- Medication: it is a commonly acknowledged fact that certain medications can alter the composition of the microbiome and even increase the risk of antimicrobial resistance. Some of the drug categories that were shown to do that include certain diabetes medications, antibiotics for treating bacterial infections, laxatives and proton pump inhibitors that are used to treat various gut issues. So, some of the medication you’re taking could be obliterating your gut microbiome and causing other, more serious issues in your body.
- Exposure to pathogens: and finally, it is no surprise that if pathogenic or “bad” bacteria end up in your gastrointestinal tract, they can start competing with your helper bacteria and defeat them, causing disbalance and inflammation in your gut.
So, if a person changes lifestyle & diet, has weakened immunity and recurring infections and is using medications for a prolonged period of time, they should be aware of possible changes in their gut microbiome and the resulting health risks.
If you would like to read more about the signs of unhealthy gut and my recommendations for improving gut health, you can read more about that here.
Signs and effects of gut microbiome disbalance:
Imbalance in the gut microbial community caused by a disease is often referred to as dysbiosis. There are three types of dysbiosis: 1. Caused by losing good bacteria. 2. Caused by excessive growth of bad bacteria. 3. Caused by decrease in overall gut microbiome (both types of bacteria)
Since gut health is important for so many parts of our body, the disbalance can reveal itself through many different symptoms. These include:
- Digestive problems and acid reflux
- Urination problems
- Chronic fatigue
- Food intolerance, bloating
- Anxiety and depression
Even though dysbiosis is a root cause of many diseases, doctors often overlook it and fail to properly diagnose it. As a result, patients don’t recover, take tons of unnecessary pills and still suffer from symptoms and medical conditions caused by dysbiosis. So, getting proper tests and examining your gut, could hold the answers to your health problems.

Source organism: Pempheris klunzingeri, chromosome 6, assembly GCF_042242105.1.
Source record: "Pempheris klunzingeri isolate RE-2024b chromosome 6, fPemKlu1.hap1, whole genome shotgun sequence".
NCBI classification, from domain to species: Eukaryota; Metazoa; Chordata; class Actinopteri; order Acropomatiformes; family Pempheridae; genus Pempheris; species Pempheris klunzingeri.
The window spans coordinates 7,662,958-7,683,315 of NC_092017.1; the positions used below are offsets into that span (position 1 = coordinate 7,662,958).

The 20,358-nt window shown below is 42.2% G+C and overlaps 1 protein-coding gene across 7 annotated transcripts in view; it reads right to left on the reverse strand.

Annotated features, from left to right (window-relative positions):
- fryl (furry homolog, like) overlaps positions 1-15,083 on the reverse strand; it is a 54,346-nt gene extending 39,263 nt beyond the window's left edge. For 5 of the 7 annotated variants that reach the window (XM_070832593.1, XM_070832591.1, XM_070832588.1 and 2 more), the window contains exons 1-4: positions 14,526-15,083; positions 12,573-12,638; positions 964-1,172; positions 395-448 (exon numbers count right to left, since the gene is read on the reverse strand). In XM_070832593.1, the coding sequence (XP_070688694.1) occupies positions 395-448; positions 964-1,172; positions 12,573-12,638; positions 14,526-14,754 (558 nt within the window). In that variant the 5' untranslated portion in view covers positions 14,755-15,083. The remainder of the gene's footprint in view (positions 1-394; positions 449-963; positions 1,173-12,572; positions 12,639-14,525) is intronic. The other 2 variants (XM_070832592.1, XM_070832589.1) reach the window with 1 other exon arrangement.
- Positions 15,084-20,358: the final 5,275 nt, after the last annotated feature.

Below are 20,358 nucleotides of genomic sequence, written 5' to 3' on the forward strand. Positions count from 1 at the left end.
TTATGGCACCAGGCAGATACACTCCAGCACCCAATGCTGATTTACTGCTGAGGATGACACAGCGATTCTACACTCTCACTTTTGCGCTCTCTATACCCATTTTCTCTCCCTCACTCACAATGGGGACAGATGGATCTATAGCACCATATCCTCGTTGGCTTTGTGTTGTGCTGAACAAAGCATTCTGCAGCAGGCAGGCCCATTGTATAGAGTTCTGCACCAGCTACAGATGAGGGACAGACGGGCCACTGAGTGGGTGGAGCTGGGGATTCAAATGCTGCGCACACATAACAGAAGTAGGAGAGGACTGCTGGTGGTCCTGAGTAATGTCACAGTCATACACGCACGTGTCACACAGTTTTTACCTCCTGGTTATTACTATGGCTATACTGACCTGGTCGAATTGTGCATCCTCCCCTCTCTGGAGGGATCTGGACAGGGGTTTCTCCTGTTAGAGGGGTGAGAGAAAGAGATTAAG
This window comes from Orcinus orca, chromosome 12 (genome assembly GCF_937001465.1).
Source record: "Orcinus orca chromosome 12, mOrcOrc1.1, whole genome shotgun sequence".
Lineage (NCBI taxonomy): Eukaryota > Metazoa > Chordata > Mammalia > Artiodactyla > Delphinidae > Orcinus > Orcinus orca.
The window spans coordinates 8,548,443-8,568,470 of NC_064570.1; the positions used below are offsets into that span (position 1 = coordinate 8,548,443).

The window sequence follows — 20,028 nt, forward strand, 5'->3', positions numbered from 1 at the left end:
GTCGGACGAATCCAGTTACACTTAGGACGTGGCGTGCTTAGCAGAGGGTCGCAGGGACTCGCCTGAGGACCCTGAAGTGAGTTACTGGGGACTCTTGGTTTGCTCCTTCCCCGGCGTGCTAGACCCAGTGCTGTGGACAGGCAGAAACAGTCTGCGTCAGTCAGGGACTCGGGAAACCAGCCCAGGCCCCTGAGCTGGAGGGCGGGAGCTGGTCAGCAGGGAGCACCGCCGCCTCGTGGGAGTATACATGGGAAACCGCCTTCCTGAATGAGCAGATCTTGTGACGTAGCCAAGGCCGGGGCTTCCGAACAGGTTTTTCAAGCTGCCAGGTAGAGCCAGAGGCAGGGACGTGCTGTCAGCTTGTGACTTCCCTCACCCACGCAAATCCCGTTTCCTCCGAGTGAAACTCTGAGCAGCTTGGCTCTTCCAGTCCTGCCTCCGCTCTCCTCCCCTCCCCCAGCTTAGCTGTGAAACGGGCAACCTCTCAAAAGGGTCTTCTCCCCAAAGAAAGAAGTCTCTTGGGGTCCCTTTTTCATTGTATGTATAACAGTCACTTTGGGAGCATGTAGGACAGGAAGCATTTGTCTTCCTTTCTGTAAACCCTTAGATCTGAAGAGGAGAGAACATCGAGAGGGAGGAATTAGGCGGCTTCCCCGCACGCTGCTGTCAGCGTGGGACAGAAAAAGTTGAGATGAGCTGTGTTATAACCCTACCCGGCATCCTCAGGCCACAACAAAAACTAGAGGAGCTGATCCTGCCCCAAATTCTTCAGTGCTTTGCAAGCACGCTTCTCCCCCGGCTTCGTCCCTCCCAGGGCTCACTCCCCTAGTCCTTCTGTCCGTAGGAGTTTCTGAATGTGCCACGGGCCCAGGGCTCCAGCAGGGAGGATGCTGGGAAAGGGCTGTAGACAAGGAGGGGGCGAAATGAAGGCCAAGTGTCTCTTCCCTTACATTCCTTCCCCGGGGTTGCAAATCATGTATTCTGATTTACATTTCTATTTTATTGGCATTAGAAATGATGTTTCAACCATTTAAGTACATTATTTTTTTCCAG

We, at The Dempster Clinic – Center for Functional Medicine harness the power of lab testing to identify the root cause of your health problems. By focusing on your unique health goals, utilizing and interpreting data uncovered by selected lab tests, taking and reviewing your medical history – we help you formulate a Naturopathic Medicine program customized to you and your health issues.
Role of Nutrition & Supplements
According to the Canadian Digestive Health Foundation, over 20 million Canadians experience uncomfortable and sometimes downright debilitating digestive problems each year. But there are nutrients and “gut superfoods” proven to improve the microflora in your intestines. These include yogurt, garlic sauerkraut, ginger, whole grains, fennel, papaya, apples, kefir and bone broth (I have an entire article dedicated to amazing results of bone broth). For strategies to boost healing effects of these gut-healing “superfoods”, click here.
When you join the Healthy Gut Institute, I’ll provide you with recipes and food options that you can use to help heal your gut. Also, I’ll take you through other proven methods to help restore gut flora and heal intestinal permeability.